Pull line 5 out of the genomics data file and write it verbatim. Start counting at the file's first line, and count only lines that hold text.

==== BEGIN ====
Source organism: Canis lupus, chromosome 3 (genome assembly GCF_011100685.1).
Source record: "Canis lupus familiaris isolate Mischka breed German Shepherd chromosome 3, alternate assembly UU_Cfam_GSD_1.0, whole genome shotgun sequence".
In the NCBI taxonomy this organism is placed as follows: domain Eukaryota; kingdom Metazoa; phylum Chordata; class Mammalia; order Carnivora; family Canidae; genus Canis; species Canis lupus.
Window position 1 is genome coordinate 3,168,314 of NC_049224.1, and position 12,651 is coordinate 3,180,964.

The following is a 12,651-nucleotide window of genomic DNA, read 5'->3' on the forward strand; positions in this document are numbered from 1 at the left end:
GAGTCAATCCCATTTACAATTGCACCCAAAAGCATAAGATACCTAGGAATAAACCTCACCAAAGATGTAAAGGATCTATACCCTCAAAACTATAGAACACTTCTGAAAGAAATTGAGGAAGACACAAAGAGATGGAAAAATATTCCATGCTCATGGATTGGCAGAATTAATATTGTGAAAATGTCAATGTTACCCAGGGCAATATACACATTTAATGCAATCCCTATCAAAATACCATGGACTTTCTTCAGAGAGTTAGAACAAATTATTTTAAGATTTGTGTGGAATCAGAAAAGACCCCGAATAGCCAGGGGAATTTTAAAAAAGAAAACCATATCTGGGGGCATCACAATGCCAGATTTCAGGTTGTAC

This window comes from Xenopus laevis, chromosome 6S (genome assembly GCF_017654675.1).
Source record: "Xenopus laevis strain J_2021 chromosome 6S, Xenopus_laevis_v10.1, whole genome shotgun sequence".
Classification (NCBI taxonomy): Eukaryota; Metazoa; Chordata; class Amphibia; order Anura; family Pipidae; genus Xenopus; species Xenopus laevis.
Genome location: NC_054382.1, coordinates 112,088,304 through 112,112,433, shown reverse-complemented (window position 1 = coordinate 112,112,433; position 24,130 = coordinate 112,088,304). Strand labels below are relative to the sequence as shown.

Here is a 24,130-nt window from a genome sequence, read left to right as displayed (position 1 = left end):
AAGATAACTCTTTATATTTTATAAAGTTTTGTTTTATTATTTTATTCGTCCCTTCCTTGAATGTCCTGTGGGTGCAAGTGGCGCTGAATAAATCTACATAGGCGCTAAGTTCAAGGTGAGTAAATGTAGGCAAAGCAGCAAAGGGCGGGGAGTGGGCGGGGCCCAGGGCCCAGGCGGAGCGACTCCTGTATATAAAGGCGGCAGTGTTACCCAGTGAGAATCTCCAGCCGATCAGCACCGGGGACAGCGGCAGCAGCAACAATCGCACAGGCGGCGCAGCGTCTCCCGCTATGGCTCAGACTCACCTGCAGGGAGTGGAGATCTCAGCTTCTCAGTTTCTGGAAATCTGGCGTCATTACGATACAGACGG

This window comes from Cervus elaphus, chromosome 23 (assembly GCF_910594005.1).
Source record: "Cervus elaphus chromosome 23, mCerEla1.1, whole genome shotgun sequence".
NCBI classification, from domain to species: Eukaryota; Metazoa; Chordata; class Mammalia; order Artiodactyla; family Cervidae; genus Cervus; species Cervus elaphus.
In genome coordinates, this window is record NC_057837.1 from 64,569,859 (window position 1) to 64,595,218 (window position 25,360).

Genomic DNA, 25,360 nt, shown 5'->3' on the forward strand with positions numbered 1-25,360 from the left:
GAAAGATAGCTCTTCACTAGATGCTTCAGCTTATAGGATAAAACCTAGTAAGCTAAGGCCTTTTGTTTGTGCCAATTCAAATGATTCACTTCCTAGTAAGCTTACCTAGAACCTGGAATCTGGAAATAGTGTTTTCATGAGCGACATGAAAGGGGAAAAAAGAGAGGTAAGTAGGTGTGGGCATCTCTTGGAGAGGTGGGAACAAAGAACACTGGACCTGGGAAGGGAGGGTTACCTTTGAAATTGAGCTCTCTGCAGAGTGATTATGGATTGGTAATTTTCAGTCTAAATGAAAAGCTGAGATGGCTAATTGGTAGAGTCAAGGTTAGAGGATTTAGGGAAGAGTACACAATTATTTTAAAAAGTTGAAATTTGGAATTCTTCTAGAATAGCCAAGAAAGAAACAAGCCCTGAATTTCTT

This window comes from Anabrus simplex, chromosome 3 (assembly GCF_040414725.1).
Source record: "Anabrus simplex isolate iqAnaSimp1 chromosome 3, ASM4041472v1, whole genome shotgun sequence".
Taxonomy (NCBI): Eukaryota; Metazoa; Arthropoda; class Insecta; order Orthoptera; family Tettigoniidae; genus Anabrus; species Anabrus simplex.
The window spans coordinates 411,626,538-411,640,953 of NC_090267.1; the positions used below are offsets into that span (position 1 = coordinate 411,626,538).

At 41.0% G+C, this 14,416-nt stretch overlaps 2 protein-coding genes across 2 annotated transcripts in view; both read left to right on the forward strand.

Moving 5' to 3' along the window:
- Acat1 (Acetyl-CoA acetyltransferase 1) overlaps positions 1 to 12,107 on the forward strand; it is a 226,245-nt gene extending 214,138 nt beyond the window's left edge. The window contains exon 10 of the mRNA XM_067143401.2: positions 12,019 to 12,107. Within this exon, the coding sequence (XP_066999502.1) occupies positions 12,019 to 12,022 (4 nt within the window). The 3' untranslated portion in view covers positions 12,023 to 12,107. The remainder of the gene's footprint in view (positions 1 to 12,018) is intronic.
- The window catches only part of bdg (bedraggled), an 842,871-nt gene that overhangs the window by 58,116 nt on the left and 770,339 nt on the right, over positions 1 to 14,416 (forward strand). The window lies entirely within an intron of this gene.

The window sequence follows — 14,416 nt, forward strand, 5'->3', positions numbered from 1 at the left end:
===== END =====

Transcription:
The following is a 12,651-nucleotide window of genomic DNA, read 5'->3' on the forward strand; positions in this document are numbered from 1 at the left end: